This method allows us to add to our collection of qkviews.  Since we're using POST, remember that each time this is executed (even with the exact same qkview file), a new qkview object is created on the server.  So you'll only need to do it once for a given qkview file, unless of course, you accidentally DELETE it from your collection, and want to add it again.  I've never done anything like that, I'm just speaking hypothetically. So now armed with those collection methods, and with knowledge of our previous scripts that allowed us to examine QKView metadata, let's build up a little script that combines collection methods with some instance methods. Now, the sample qkview won't suffice for this exercise, as it is meant for demonstration purposes, and is used system-wide (and is thus read-only).  For this exercise today, we'll be using a real qkview.

This article is going to write two scripts.  The first will perform an upload of a qkview file to iHealth, using many of the techniques that we learned in our first scripting session.

  • Upload QKView script (note that all the scripts referenced in this series are included, but the one needed for this exercise is upload-qkview.sh)

Notice how the authentication parts all look the same?  What a great opportunity to refactor these scripts and build up an iHealth API library that our other scripts could use.  Extra credit if you take that on! So using the same authentication methods, we need to be able to specify the location of the qkview file that we want to upload. Here is a sample qkview file for you to download and use for these exercises, or feel free to pull a qkview off your own gear, and use that.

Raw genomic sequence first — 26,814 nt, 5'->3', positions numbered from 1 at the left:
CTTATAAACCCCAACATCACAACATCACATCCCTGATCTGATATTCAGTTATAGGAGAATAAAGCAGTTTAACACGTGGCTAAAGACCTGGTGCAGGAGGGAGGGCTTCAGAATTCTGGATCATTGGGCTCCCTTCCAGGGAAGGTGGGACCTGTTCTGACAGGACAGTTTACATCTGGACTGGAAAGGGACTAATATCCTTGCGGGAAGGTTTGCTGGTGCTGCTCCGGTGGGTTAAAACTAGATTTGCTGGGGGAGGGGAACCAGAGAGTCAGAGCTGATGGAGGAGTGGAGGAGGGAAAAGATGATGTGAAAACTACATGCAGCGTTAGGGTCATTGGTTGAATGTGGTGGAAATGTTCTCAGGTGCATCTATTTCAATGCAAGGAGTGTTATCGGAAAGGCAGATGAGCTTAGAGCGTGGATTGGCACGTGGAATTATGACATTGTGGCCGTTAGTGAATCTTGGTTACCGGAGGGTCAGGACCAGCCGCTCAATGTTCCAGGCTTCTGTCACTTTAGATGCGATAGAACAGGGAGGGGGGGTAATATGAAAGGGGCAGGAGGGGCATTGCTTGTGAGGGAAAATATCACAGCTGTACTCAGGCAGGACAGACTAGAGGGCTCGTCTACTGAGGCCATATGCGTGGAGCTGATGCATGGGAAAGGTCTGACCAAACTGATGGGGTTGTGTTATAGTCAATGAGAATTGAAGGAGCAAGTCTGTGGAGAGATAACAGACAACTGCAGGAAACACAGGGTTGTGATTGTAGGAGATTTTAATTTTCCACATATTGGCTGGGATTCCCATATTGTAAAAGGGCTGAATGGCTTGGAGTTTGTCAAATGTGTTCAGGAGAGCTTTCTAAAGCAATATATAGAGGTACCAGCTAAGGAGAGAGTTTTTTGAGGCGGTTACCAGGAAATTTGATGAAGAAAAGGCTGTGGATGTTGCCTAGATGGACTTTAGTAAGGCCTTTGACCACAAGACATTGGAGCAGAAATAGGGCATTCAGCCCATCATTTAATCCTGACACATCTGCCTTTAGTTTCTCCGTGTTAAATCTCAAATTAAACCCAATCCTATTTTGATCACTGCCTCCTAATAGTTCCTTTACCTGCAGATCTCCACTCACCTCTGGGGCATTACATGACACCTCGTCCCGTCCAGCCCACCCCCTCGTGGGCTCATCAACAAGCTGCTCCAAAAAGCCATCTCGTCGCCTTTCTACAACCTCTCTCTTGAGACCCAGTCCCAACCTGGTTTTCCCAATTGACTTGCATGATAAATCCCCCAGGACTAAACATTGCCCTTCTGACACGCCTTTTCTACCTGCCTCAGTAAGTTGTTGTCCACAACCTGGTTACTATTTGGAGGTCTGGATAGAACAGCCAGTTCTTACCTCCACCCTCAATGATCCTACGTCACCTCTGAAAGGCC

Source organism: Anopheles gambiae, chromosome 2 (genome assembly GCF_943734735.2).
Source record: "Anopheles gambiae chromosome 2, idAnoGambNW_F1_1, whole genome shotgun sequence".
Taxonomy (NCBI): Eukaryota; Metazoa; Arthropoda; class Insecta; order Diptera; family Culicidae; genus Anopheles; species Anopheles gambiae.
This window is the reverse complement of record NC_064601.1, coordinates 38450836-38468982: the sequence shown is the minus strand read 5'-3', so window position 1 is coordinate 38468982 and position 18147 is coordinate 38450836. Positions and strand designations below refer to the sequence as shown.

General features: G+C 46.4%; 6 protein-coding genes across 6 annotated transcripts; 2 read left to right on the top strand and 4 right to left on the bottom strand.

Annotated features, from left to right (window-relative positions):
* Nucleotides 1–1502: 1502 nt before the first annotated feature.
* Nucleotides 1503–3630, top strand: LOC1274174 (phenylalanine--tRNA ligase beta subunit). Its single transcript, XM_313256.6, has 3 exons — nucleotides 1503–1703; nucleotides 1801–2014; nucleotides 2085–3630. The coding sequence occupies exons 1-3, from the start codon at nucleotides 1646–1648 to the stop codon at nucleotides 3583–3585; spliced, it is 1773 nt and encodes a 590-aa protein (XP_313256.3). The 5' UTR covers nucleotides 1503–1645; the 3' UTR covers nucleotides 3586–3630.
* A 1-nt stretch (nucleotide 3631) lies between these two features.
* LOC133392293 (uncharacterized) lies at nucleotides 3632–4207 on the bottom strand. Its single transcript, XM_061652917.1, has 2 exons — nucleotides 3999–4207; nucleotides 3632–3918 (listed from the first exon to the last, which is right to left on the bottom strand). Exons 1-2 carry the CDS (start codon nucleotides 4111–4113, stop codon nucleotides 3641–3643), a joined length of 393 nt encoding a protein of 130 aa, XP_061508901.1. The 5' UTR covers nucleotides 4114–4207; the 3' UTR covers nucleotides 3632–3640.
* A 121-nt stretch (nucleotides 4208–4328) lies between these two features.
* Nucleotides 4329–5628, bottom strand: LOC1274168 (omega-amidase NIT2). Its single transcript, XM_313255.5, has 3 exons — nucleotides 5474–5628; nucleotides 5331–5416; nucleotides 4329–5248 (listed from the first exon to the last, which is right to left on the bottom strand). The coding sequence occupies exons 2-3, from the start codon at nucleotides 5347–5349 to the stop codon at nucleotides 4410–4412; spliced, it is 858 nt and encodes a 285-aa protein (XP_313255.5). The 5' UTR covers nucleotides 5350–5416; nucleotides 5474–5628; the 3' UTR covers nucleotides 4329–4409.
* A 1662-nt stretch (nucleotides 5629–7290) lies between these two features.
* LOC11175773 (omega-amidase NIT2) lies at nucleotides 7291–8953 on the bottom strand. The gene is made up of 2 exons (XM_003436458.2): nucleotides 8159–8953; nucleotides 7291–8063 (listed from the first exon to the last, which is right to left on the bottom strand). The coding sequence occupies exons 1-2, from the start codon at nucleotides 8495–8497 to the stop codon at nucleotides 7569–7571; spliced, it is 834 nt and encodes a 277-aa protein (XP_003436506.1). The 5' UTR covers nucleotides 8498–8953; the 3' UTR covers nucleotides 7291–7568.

AskF5 explains how to get a QKView.

Here is where the collection method to add a qkview to our collection happens:

 

     96 function upload_qkview {
     97         path="$1"
     98         CURL_CMD="${CURL} ${ACCEPT_HEADER} ${CURL_OPTS} -F 'qkview=@${path}' -D /dev/stdout https://ihealth-api.f5.com/qkview-analyzer/api/qkviews"
     99         [[ $DEBUG ]] && echo "${CURL_CMD}" >&2
    100         out="$(eval "${CURL_CMD}")"
    101         if [[ $? -ne 0 ]]; then
    102                 error "Couldn't retrieve diagnostics for ${qid}"
    103         fi
    104         location=$(echo "${out}" | grep -e '^Location:' | tr -d '\r\n')
    105         transformed=${location/Location: /}
    106         echo "${transformed}"
    107 

The upload will finish with an HTTP 302 redirect that points us to the new qkview.

After we upload, we cannot just immediately ask for data about the qkview, as there is a certain amount of processing that happens before we can start grilling the server about it.  While the server is busy doing all the prep work it needs to do in order to give you back data about the qkview, the server doesn't mind if we politely ask it about how things are going up there in the cloud.

To do this, we use a GET request, and the server will respond with an HTTP status code that tells our script how things are going: